Aortic stenosis initiative to improve quality of care extended for 3 years

Embargoed until 3:00 p.m. CT/4:00 p.m. ET, November 6, 2022

DALLAS, Nov. 6, 2022 — The American Heart Association®, the world’s leading voluntary organization focused on heart and brain health for all, announces its Target: Aortic Stenosis™ initiative has been extended for three years, thanks to generous financial support from industry and collaboration with key nationwide medical centers.

Millions of Americans are living with heart valve disease, and many are unaware or lack effective diagnoses and treatments. With these patients in mind, the Association launched Target: Aortic Stenosis in 2020, with support from Edwards Lifesciences, at 15 sites across the country. The patient-centered initiative is dedicated to effective identification and appropriate treatment of aortic stenosis, a structural heart disease that can lead to heart failure and death.

Aortic stenosis is a progressive disease that occurs when the opening of a heart valve narrows, usually due to age. Up to 1.6 million Americans over age 65 have severe symptomatic aortic stenosis, and without valve replacement, as few as half survive beyond two years.[1]

“Early identification and treatment of aortic stenosis can lead to longer, healthier lives,” said Mariell Jessup, M.D., FAHA, cardiologist and chief science and medical officer for the American Heart Association. “A patient-centered approach is key for a disease such as aortic stenosis, and the best practices developed as part of this initiative will ensure timely diagnosis and treatment protocols across the country and impact thousands of patients looking for improved quality of life and a chance for the best outcomes.”

Building on work conducted over the past three years, the initiative in the next three years will expand to include a total of 80 hospitals across the U.S., with continued support from Edwards Lifesciences, to create and test best practices, grow the national aortic stenosis patient registry to be a robust dataset for future research and participate in the Target: Aortic Stenosis recognition program based on validated quality metrics. Through a learning collaborative comprising hospital champions and key stakeholders, participating sites will share lessons learned, best practices and barrier breakthroughs in AS diagnosis and treatment.

“This next phase of the Target: Aortic Stenosis program will work to scale the patient registry and recognition program and validate quality measures using continuous real-time site feedback and insights,” said Clyde Yancy, M.D., M.Sc., FAHA, volunteer co-chair of the Target: Aortic Stenosis Science Advisory Group, American Heart Association past president (2009-2010), and vice dean of diversity and inclusion and chief of cardiology in the department of medicine at Northwestern University’s Feinberg School of Medicine, in Chicago. “This initiative will build a robust representative data set that could be used to set thresholds for high-quality care, as well as develop health care professional education to promote best practices.”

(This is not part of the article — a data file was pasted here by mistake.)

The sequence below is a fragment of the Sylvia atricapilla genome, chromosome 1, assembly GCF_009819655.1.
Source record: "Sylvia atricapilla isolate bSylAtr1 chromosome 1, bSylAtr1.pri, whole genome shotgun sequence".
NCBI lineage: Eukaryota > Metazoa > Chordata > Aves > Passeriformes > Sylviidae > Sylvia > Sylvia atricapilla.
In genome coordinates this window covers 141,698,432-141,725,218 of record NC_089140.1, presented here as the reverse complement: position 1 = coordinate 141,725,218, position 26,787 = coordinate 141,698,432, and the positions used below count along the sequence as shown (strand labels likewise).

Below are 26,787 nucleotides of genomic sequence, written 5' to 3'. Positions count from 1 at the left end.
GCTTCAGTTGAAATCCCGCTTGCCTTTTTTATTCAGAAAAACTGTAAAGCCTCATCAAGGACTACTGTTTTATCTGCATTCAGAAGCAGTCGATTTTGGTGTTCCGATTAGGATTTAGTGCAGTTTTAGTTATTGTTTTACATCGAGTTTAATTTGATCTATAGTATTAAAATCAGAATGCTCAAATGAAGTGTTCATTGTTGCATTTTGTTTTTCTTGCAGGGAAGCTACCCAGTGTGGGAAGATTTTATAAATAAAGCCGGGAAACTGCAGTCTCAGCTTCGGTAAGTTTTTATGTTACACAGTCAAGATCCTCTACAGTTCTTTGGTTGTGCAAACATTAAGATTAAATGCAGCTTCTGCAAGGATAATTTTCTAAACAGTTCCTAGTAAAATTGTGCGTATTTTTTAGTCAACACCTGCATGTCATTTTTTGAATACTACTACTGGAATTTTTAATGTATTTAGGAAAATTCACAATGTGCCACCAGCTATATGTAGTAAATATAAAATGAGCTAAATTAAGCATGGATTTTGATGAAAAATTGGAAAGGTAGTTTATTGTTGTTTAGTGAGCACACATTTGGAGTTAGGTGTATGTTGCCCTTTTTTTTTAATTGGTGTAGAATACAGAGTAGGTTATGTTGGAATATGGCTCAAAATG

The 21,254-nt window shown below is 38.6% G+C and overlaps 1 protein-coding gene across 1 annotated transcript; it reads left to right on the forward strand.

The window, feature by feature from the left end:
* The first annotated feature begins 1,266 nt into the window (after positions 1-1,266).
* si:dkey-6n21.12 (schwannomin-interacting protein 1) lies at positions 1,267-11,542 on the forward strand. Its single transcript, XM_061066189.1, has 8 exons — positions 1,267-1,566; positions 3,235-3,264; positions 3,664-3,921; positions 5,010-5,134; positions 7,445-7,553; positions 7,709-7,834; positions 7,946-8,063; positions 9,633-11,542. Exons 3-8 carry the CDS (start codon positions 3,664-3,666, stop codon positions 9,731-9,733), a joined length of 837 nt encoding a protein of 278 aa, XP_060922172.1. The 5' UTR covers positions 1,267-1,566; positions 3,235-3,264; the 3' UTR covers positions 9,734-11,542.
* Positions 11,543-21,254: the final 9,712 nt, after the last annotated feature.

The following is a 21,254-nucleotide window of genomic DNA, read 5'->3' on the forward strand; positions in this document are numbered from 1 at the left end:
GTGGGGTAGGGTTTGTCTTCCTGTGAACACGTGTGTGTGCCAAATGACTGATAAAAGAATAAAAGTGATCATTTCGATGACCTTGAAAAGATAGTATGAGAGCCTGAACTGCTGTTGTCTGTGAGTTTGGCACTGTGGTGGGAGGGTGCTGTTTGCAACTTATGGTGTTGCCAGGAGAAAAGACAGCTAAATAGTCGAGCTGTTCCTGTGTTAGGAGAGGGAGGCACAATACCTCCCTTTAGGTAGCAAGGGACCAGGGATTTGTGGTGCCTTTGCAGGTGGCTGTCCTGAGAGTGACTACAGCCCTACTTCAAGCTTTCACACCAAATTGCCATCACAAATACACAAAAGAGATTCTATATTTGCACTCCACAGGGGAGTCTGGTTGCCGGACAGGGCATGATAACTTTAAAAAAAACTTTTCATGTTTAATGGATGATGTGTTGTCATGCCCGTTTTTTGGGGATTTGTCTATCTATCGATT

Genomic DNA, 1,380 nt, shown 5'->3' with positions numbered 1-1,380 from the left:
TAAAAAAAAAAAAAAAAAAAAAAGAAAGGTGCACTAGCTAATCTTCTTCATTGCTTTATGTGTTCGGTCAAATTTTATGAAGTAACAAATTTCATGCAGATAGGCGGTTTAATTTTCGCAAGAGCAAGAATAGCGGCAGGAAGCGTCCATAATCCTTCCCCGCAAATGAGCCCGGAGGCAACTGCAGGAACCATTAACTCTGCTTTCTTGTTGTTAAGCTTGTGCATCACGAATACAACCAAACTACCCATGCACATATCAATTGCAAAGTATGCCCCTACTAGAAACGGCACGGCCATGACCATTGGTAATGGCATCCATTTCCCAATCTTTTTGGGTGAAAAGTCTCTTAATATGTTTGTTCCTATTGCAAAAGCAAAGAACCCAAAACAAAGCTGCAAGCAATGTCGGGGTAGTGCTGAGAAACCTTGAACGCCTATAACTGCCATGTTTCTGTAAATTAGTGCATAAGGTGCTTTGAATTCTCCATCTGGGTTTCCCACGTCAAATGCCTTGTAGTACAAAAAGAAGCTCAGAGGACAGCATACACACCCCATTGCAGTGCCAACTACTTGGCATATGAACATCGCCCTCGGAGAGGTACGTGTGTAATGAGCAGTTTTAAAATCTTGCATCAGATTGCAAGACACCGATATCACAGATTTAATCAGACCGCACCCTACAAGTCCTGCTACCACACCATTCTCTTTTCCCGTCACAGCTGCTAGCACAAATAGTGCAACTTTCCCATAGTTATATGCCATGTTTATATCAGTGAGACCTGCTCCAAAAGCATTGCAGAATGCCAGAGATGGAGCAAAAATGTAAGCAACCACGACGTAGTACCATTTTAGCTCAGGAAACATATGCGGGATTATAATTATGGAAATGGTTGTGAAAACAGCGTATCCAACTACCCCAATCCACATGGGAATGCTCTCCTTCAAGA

The goals of the initiative are to drive expanded access and quality in AS treatment. The pilot locations recognized for initial data submission in the Target: Aortic Stenosis learning collaborative are:

  • Barnes-Jewish Hospital - St. Louis
  • Baylor Scott & White Heart and Vascular Hospital - Dallas
  • Deborah Heart and Lung Center - Browns Mills, New Jersey
  • Geisinger Medical Center - Danville, Pennsylvania
  • Hospital of the University of Pennsylvania - Philadelphia
  • Penn Presbyterian Medical Center - Philadelphia
  • Providence Heart Institute-Providence St. Vincent Medical Center - Portland, Oregon
  • UCLA Medical Center - Los Angeles
  • St. Anthony Hospital/Colorado Heart and Vascular - Lakewood, Colorado
  • Stanford Health Care - Stanford, California
  • Thomas Jefferson University Hospital - Philadelphia
  • The University of Kansas Health System - Kansas City, Kansas
  • University of Utah Health - Salt Lake City, Utah
  • Vanderbilt University Medical Center - Nashville, Tennessee
  • Wellstar Health System - Marietta, Georgia

“We are proud to continue our support of Target: Aortic Stenosis, which is creating a network of hospitals focused on increasing the quality of care for aortic stenosis patients across the country,” said Todd Brinton, M.D., FACC, chief scientific officer and corporate vice president, Edwards Lifesciences. “Through this initiative, physicians, patients and caregivers can both increase awareness and knowledge of aortic stenosis and also understand the best individual pathways to timely treatment for this deadly disease.”

Additional Resources:

###

About the American Heart Association

The American Heart Association is a relentless force for a world of longer, healthier lives. We are dedicated to ensuring equitable health in all communities. Through collaboration with numerous organizations, and powered by millions of volunteers, we fund innovative research, advocate for the public’s health and share lifesaving resources. The Dallas-based organization has been a leading source of health information for nearly a century. Connect with us on heart.orgFacebookTwitter or by calling 1-800-AHA-USA1.   

For Media Inquiries: 214-706-1173

Michelle Rosenfeld: 214-706-1099; michelle.rosenfeld@heart.org

For Public Inquiries: 1-800-AHA-USA1 (242-8721)

heart.org and stroke.org


[1] Owens DS, Bartz TM, Buzkova P, et al. Cumulative burden of clinically significant aortic stenosis in community-dwelling older adults. Heart. 2021;107:1493-1502.

AHA Logo
This link is provided for convenience only and is not an endorsement of either the linked-to entity or any product or service.
CLOSE PROCEED